This example suggests several interesting conclusions.  First, of course, is that the automatic system is apparently capable carrying out complicated thought processes, without intervention by the consciousness system. The second conclusion to be drawn from the Poincare example is that the automatic system is capable of performing more than one task at a time.  While Poincare’s automatic system was thinking about Fuchsian functions it was also busy walking, talking and doing a lot of other things.  The automatic system is what is known in digital-computer parlance as a multitasking system.  However, digital computers only appear to work on more than one task at once; they can switch from one task to another in serial fashion, spending a few milliseconds on one task, then a few on the next task, then on the next and so on, so quickly that, if they are fast enough, they appear to work on several tasks simultaneously.  The automatic system, in contrast, uses its neural networks to work in parallel fashion, truly performing all its tasks simultaneously.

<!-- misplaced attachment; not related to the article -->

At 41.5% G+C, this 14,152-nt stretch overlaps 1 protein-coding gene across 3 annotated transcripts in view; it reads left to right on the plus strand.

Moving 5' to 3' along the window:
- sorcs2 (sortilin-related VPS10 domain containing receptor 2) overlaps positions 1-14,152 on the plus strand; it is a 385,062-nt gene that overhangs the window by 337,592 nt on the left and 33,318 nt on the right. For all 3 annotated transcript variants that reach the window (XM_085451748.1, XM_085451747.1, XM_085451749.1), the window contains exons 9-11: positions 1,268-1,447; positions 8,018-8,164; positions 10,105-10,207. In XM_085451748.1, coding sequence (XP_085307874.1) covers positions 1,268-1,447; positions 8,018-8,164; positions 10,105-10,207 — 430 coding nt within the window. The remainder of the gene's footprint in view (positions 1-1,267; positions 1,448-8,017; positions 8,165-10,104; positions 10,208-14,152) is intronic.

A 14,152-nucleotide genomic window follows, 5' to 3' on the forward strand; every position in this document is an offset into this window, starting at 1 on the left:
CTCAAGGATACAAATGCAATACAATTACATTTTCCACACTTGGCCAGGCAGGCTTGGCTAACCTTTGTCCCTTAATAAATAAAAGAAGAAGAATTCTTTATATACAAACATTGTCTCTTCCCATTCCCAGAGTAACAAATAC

The Poincare example raises another interesting issue.  How was it that Poincare suddenly became aware that the solution to the Fuchsian-function had been found?  Was his consciousness system periodically querying his automatic system?  In digital-computer parlance, this would be called polling.  Or, did his automatic system send a signal to his consciousness system that a solution had been found?  This is called an interrupt in digital-computer parlance.  Polling would place a much bigger burden on the consciousness system than would interrupts, because polling requires periodic queries by the consciousness system to see if the task it had assigned to the automatic system was completed, whereas, if the automatic system could use interrupts, it would require no action by the consciousness system until an interrupt occurs.  Thus, if evolution was able to discover the most efficient design, it would use interrupts.  However, we cannot divine from the Poincare example whether the brain uses interrupts or polling.